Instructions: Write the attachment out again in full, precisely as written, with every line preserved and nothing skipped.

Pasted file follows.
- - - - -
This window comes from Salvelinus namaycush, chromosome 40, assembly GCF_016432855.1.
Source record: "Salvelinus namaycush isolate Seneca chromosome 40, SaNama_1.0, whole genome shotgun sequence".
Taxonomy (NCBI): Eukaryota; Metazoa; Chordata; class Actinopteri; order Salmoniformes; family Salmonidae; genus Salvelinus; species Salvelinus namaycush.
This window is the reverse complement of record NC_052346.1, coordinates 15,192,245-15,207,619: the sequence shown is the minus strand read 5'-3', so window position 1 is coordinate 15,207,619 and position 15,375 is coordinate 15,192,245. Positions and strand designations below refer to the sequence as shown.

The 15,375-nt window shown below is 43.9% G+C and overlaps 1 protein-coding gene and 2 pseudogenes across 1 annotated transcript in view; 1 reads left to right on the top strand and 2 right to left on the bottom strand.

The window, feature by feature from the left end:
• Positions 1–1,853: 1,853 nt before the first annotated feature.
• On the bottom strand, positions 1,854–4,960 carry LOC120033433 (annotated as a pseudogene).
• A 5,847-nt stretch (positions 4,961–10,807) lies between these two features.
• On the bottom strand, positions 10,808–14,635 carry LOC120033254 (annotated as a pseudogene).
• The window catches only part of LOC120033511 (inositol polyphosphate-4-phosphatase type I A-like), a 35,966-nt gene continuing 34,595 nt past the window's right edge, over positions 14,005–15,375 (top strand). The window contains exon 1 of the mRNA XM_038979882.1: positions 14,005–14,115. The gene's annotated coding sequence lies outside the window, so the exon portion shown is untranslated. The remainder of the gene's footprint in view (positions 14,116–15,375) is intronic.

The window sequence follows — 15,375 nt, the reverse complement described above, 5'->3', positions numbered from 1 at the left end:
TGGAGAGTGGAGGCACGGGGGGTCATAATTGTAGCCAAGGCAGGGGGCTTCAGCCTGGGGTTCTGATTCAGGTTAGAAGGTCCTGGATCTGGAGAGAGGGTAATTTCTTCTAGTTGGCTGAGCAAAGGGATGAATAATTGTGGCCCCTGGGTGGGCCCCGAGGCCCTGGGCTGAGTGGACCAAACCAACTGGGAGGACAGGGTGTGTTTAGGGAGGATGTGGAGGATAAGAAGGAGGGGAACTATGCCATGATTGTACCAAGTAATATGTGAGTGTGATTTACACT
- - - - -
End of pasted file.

This window comes from Salvelinus namaycush, chromosome 40, assembly GCF_016432855.1.
Source record: "Salvelinus namaycush isolate Seneca chromosome 40, SaNama_1.0, whole genome shotgun sequence".
Taxonomy (NCBI): Eukaryota; Metazoa; Chordata; class Actinopteri; order Salmoniformes; family Salmonidae; genus Salvelinus; species Salvelinus namaycush.
This window is the reverse complement of record NC_052346.1, coordinates 15,192,245-15,207,619: the sequence shown is the minus strand read 5'-3', so window position 1 is coordinate 15,207,619 and position 15,375 is coordinate 15,192,245. Positions and strand designations below refer to the sequence as shown.

The 15,375-nt window shown below is 43.9% G+C and overlaps 1 protein-coding gene and 2 pseudogenes across 1 annotated transcript in view; 1 reads left to right on the top strand and 2 right to left on the bottom strand.

The window, feature by feature from the left end:
• Positions 1–1,853: 1,853 nt before the first annotated feature.
• On the bottom strand, positions 1,854–4,960 carry LOC120033433 (annotated as a pseudogene).
• A 5,847-nt stretch (positions 4,961–10,807) lies between these two features.
• On the bottom strand, positions 10,808–14,635 carry LOC120033254 (annotated as a pseudogene).
• The window catches only part of LOC120033511 (inositol polyphosphate-4-phosphatase type I A-like), a 35,966-nt gene continuing 34,595 nt past the window's right edge, over positions 14,005–15,375 (top strand). The window contains exon 1 of the mRNA XM_038979882.1: positions 14,005–14,115. The gene's annotated coding sequence lies outside the window, so the exon portion shown is untranslated. The remainder of the gene's footprint in view (positions 14,116–15,375) is intronic.

The window sequence follows — 15,375 nt, the reverse complement described above, 5'->3', positions numbered from 1 at the left end:
TGGAGAGTGGAGGCACGGGGGGTCATAATTGTAGCCAAGGCAGGGGGCTTCAGCCTGGGGTTCTGATTCAGGTTAGAAGGTCCTGGATCTGGAGAGAGGGTAATTTCTTCTAGTTGGCTGAGCAAAGGGATGAATAATTGTGGCCCCTGGGTGGGCCCCGAGGCCCTGGGCTGAGTGGACCAAACCAACTGGGAGGACAGGGTGTGTTTAGGGAGGATGTGGAGGATAAGAAGGAGGGGAACTATGCCATGATTGTACCAAGTAATATGTGAGTGTGATTTACACT